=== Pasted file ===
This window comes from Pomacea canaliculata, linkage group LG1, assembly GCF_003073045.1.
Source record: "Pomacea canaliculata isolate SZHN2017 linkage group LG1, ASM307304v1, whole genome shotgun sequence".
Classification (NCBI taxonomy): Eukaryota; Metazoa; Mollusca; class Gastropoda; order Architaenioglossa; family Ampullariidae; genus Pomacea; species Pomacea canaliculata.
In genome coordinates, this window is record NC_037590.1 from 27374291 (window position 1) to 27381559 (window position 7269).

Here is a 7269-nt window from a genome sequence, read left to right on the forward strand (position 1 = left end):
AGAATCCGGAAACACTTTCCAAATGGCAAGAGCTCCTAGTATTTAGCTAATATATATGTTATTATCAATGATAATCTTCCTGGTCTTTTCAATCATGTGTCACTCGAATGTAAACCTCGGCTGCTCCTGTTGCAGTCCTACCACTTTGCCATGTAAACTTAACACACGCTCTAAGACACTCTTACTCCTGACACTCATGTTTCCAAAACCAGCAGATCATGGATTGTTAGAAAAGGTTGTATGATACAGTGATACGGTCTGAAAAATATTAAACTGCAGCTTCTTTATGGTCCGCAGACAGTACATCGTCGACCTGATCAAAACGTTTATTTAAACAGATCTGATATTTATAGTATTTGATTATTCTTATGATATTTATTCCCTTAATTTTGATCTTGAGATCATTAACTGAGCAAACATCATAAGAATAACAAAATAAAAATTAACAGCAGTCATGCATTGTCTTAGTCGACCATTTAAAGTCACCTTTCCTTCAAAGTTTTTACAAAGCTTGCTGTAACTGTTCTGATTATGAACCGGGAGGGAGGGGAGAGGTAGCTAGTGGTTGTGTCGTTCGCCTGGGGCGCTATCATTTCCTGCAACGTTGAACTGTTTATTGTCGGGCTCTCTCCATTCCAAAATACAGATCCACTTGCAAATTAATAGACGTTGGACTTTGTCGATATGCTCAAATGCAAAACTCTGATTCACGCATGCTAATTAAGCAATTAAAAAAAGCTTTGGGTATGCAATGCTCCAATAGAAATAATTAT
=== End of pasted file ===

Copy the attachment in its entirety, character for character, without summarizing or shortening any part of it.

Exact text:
This window comes from Pomacea canaliculata, linkage group LG1, assembly GCF_003073045.1.
Source record: "Pomacea canaliculata isolate SZHN2017 linkage group LG1, ASM307304v1, whole genome shotgun sequence".
Classification (NCBI taxonomy): Eukaryota; Metazoa; Mollusca; class Gastropoda; order Architaenioglossa; family Ampullariidae; genus Pomacea; species Pomacea canaliculata.
In genome coordinates, this window is record NC_037590.1 from 27374291 (window position 1) to 27381559 (window position 7269).

Here is a 7269-nt window from a genome sequence, read left to right on the forward strand (position 1 = left end):
AGAATCCGGAAACACTTTCCAAATGGCAAGAGCTCCTAGTATTTAGCTAATATATATGTTATTATCAATGATAATCTTCCTGGTCTTTTCAATCATGTGTCACTCGAATGTAAACCTCGGCTGCTCCTGTTGCAGTCCTACCACTTTGCCATGTAAACTTAACACACGCTCTAAGACACTCTTACTCCTGACACTCATGTTTCCAAAACCAGCAGATCATGGATTGTTAGAAAAGGTTGTATGATACAGTGATACGGTCTGAAAAATATTAAACTGCAGCTTCTTTATGGTCCGCAGACAGTACATCGTCGACCTGATCAAAACGTTTATTTAAACAGATCTGATATTTATAGTATTTGATTATTCTTATGATATTTATTCCCTTAATTTTGATCTTGAGATCATTAACTGAGCAAACATCATAAGAATAACAAAATAAAAATTAACAGCAGTCATGCATTGTCTTAGTCGACCATTTAAAGTCACCTTTCCTTCAAAGTTTTTACAAAGCTTGCTGTAACTGTTCTGATTATGAACCGGGAGGGAGGGGAGAGGTAGCTAGTGGTTGTGTCGTTCGCCTGGGGCGCTATCATTTCCTGCAACGTTGAACTGTTTATTGTCGGGCTCTCTCCATTCCAAAATACAGATCCACTTGCAAATTAATAGACGTTGGACTTTGTCGATATGCTCAAATGCAAAACTCTGATTCACGCATGCTAATTAAGCAATTAAAAAAAGCTTTGGGTATGCAATGCTCCAATAGAAATAATTAT